Reading Eagle - June 9, 1980
McGlothen Zips Phils
PHILADELPHIA (AP) – Chicago Cubs’ manager Preston Gomez and pitcher Lynn McGlothen don’t agree exactly on the circumstances, but McGlothen has returned to the Cubs’ starting rotation.
McGlothen claimed he was ignored the first month of the season because he was one of six players who went home during the Players Association strike of the final week of exhibition games this spring.
“Evidently my decision to go home (in spring training) was a bad one and I’ve paid for it… I’ve been shown who is boss,” McGlothen said, no bitterness noticeable in his tone.
Gomez said the pitcher was never in any “doghouse” because of taking off during the spring walkout.
“We went with three starters the first month because of off days and rainouts,” Gomez contended after McGlothen, with ninth-inning help from reliever Bruce Sutter, beat the Philadelphia Phillies 2-0 Sunday.
Gomez also noted that McGlothen lost four starts because of a groin injury.
Mike Tyson drove home McGlothen with the Cubs first run after the pitcher doubled in the third. Chicago added an insurance tally in the seventh on a single by Tim Blackwell, a McGlothen sacrifice, and Ivan DeJesus’ RBI single.
McGlothen pitched eight innings, leaving for Sutter after Greg Luzinski opened the ninth with a double. A two-out error and a walk loaded the bases against Sutter, but he retired pinch-hitter George Vukovich on a liner to short to end the game.
McGlothen quietly complained about his treatment earlier in the season. He was demoted to the bullpen.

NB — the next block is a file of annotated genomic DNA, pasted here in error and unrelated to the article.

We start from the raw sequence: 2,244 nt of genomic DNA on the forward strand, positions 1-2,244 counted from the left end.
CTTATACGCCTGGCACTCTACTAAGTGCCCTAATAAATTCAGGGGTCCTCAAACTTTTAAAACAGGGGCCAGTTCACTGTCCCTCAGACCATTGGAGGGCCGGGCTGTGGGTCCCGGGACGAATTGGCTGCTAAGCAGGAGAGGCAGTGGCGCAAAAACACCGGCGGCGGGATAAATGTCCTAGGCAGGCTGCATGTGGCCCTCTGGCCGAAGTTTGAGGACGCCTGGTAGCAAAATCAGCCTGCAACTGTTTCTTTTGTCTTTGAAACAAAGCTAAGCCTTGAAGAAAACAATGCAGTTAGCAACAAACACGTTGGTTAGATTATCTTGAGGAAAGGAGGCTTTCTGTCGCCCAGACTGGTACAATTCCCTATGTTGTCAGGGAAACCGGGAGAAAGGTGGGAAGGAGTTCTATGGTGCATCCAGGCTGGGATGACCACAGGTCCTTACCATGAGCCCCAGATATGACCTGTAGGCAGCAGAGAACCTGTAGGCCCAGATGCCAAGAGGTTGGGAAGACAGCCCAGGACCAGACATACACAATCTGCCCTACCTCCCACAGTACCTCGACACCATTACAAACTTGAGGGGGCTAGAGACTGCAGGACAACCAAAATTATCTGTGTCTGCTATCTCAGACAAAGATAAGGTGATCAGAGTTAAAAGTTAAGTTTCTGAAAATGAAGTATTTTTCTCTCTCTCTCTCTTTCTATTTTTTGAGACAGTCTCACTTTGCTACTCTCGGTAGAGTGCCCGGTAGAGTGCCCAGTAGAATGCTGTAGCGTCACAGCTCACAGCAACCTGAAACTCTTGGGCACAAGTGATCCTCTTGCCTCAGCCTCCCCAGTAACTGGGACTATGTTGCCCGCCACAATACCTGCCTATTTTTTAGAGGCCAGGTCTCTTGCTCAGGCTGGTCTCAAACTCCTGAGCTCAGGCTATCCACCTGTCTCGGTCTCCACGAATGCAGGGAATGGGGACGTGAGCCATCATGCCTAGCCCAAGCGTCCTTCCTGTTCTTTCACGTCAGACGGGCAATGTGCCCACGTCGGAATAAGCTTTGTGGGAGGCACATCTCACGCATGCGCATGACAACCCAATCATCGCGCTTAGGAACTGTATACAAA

“I can’t put forth my best effort in relief,” McGlothen insisted. “I don’t know why. Maybe it’s mental.”
McGlothen is 4-1 against the Phillies in the last two seasons, and claims he has a formula to beat Philadelphia.
“I’m a fastball pitcher,” said the 30-year-old pitcher from Monroe, La. “But when I get behind them (the Phillies) I don’t throw the fastball. I give them a steady diet of breaking balls, even at the risk of walking them.
But he fed Luzinski a fastball that was lashed for a double in the ninth.
“I was ahead two runs, and I knew if a runner got on, Sutter was ready in the bullpen,” referring to one of the National League’s best relievers.
As for the Phillies, it was the fourth time they were blanked this season, second at home. McGlothen allowed them only a total of three runs in beating them three times last year.
Phillies’ manager Dallas Green shrugged his shoulders and said the obvious: “Our attack wasn’t much. I thought the guy (McGlothen) pitched a good game. But I was surprised we couldn’t grind out two runs.”
The only sour note for the Cubs was the end of Dave Kingman’s eight-game hitting streak. The outfielder was hitless in four at bats. Dick Ruthven pitched seven innings and took the loss, his fifth in 10 decisions. The defeat ended a three-game Phillies’ winning streak.